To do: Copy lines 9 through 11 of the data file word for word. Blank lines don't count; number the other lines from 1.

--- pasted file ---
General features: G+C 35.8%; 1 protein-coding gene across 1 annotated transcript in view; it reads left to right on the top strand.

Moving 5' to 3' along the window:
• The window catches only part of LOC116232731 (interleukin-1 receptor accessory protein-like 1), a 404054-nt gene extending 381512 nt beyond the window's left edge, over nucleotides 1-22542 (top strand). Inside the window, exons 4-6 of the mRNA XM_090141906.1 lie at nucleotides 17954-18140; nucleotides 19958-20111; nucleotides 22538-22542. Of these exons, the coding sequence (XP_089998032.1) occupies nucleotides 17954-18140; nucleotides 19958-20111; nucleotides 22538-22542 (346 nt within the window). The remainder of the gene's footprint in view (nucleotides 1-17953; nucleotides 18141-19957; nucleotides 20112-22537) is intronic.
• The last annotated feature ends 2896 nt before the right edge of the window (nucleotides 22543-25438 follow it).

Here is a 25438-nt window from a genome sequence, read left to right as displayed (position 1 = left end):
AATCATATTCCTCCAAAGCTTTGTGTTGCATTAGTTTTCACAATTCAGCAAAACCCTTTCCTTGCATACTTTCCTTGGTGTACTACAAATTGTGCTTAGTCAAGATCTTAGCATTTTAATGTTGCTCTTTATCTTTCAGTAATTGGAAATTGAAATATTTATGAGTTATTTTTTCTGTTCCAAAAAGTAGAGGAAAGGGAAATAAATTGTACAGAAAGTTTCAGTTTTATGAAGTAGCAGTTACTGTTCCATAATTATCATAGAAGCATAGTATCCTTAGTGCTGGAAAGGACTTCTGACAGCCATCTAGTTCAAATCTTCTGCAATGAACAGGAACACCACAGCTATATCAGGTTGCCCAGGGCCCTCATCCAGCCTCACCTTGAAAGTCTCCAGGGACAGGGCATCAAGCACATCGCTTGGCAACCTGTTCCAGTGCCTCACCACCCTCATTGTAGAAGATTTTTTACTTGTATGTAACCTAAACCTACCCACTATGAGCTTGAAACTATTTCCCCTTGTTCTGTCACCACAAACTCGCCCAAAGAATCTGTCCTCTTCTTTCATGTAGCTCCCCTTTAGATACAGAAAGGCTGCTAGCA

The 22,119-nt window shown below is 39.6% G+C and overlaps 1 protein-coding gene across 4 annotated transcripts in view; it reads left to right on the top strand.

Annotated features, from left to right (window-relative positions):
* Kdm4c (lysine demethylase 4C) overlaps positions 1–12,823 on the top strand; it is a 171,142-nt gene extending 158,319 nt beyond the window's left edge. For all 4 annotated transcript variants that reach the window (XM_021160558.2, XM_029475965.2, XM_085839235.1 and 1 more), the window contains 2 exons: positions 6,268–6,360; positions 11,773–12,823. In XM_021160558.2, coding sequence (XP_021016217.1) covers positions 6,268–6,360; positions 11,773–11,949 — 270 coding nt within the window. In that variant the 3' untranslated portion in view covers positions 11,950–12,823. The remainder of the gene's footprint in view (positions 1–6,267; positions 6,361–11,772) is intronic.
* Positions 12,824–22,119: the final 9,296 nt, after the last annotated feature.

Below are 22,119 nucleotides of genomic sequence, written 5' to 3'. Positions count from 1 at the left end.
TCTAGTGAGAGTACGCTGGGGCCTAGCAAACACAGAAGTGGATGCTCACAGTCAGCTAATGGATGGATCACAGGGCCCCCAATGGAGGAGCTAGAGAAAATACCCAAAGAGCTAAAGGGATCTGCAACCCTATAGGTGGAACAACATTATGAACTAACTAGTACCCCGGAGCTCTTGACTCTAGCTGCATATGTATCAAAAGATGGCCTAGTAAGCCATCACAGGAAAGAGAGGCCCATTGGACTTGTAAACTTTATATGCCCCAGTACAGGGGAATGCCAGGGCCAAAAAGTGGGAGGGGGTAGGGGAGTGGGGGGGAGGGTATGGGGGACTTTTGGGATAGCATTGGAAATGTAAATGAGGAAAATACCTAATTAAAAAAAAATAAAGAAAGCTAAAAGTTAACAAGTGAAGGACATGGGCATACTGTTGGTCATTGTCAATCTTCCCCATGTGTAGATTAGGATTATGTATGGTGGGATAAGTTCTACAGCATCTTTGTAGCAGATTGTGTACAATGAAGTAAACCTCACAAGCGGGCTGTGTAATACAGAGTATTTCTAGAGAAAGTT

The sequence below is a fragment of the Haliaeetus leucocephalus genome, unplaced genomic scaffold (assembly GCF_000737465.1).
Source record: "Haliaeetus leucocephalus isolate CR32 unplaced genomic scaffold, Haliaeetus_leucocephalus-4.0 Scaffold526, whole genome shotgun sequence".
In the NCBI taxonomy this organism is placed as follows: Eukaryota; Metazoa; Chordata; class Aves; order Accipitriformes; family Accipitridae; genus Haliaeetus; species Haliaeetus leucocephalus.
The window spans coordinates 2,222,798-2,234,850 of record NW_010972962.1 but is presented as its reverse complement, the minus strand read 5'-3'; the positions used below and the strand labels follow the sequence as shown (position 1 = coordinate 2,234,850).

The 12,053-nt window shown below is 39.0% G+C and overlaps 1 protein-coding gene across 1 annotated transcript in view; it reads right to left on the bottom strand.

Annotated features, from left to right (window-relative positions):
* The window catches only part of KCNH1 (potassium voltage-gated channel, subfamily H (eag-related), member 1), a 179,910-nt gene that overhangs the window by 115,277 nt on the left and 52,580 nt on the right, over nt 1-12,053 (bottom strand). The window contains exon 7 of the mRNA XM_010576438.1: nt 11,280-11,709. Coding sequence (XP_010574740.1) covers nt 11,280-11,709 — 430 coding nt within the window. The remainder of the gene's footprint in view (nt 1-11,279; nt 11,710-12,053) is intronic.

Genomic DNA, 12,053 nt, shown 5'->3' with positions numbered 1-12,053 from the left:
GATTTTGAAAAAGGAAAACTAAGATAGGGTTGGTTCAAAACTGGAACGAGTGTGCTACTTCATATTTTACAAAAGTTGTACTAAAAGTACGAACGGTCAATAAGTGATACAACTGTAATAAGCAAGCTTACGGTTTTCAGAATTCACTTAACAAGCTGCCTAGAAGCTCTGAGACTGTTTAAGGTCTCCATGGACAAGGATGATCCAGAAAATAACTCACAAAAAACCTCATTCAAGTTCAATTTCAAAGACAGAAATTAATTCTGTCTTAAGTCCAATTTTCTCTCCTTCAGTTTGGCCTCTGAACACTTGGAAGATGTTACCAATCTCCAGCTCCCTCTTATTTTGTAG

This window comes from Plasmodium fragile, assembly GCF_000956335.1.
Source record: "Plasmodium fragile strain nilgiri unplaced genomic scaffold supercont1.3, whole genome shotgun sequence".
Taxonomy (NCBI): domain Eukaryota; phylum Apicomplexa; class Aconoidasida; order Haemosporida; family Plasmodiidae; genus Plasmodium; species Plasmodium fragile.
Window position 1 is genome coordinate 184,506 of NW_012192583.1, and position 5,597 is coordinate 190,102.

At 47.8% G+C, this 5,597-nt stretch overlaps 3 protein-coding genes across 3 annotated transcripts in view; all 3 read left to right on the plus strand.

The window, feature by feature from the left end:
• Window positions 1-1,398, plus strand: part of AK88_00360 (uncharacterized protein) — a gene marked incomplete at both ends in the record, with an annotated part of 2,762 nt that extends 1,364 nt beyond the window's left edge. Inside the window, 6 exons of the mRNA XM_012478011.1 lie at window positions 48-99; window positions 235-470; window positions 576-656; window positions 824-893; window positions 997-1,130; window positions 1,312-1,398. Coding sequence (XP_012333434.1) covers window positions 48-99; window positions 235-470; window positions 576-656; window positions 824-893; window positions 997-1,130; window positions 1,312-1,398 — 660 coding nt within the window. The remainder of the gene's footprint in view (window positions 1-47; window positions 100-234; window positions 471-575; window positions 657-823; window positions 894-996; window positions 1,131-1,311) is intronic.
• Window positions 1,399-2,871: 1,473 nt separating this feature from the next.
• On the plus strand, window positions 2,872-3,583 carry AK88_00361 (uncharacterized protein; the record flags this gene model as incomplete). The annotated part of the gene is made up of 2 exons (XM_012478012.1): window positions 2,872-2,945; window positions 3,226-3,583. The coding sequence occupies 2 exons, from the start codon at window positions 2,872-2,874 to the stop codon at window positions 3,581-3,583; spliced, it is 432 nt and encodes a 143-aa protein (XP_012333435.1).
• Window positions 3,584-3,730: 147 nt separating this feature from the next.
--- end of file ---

* Kdm4c (lysine demethylase 4C) overlaps positions 1–12,823 on the top strand; it is a 171,142-nt gene extending 158,319 nt beyond the window's left edge. For all 4 annotated transcript variants that reach the window (XM_021160558.2, XM_029475965.2, XM_085839235.1 and 1 more), the window contains 2 exons: positions 6,268–6,360; positions 11,773–12,823. In XM_021160558.2, coding sequence (XP_021016217.1) covers positions 6,268–6,360; positions 11,773–11,949 — 270 coding nt within the window. In that variant the 3' untranslated portion in view covers positions 11,950–12,823. The remainder of the gene's footprint in view (positions 1–6,267; positions 6,361–11,772) is intronic.
* Positions 12,824–22,119: the final 9,296 nt, after the last annotated feature.

Below are 22,119 nucleotides of genomic sequence, written 5' to 3'. Positions count from 1 at the left end.